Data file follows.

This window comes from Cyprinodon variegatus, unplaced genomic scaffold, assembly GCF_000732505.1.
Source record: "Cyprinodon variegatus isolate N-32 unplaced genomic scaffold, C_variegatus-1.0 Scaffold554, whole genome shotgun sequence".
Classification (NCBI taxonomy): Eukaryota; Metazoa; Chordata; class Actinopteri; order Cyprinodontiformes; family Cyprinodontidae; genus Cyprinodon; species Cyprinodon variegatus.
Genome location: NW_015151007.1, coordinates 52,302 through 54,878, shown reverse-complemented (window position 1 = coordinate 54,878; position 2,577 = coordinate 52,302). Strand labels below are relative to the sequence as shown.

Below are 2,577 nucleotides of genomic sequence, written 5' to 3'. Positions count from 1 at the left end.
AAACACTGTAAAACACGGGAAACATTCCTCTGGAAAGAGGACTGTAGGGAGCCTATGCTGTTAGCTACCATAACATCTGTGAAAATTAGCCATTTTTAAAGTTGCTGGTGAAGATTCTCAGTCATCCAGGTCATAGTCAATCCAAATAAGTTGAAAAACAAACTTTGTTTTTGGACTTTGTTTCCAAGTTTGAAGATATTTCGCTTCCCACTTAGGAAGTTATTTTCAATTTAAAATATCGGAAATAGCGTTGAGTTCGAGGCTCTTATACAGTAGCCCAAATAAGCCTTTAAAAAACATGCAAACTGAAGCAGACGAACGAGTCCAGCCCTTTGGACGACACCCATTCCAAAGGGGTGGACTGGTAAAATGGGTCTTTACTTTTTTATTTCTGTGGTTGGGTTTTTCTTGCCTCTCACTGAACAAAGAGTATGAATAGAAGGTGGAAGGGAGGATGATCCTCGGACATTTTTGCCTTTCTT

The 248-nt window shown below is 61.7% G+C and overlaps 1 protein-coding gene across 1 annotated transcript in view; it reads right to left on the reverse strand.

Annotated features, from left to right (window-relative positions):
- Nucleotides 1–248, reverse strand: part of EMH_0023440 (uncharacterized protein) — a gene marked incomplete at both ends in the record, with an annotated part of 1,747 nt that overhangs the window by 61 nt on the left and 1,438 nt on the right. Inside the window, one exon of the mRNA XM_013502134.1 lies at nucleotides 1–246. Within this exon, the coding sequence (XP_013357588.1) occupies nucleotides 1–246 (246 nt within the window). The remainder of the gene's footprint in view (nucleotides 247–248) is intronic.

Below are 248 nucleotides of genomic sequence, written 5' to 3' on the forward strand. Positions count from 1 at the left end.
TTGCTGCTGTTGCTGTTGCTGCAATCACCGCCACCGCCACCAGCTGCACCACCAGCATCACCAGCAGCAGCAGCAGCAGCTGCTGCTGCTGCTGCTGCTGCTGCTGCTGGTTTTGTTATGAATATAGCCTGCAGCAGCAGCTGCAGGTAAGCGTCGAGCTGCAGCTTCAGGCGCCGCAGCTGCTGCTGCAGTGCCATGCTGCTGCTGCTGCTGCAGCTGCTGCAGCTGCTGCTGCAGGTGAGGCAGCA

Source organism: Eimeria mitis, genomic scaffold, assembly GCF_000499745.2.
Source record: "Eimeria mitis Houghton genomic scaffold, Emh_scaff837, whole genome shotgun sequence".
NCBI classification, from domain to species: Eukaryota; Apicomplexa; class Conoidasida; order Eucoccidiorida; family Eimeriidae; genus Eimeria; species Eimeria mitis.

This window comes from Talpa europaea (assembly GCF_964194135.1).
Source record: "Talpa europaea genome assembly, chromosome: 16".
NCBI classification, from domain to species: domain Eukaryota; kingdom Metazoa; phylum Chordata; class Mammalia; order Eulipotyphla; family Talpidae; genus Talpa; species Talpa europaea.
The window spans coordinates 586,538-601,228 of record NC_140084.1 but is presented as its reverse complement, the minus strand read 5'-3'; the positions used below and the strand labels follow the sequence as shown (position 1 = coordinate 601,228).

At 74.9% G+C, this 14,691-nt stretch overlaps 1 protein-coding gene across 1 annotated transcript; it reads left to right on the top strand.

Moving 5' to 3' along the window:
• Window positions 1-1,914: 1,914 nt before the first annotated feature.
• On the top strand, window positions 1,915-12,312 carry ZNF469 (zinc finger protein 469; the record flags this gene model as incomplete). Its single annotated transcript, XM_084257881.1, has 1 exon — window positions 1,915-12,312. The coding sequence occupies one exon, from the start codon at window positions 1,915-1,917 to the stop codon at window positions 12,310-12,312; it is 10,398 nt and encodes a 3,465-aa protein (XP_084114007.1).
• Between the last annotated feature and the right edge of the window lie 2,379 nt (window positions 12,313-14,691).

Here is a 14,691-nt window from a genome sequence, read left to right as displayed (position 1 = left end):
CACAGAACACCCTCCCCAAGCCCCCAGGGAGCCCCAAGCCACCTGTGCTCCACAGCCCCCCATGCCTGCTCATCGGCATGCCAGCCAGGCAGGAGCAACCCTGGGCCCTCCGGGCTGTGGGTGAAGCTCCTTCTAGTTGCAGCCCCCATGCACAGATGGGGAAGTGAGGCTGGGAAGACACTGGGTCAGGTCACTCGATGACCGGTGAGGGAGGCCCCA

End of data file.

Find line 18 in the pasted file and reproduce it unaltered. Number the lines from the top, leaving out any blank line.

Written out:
The window spans coordinates 586,538-601,228 of record NC_140084.1 but is presented as its reverse complement, the minus strand read 5'-3'; the positions used below and the strand labels follow the sequence as shown (position 1 = coordinate 601,228).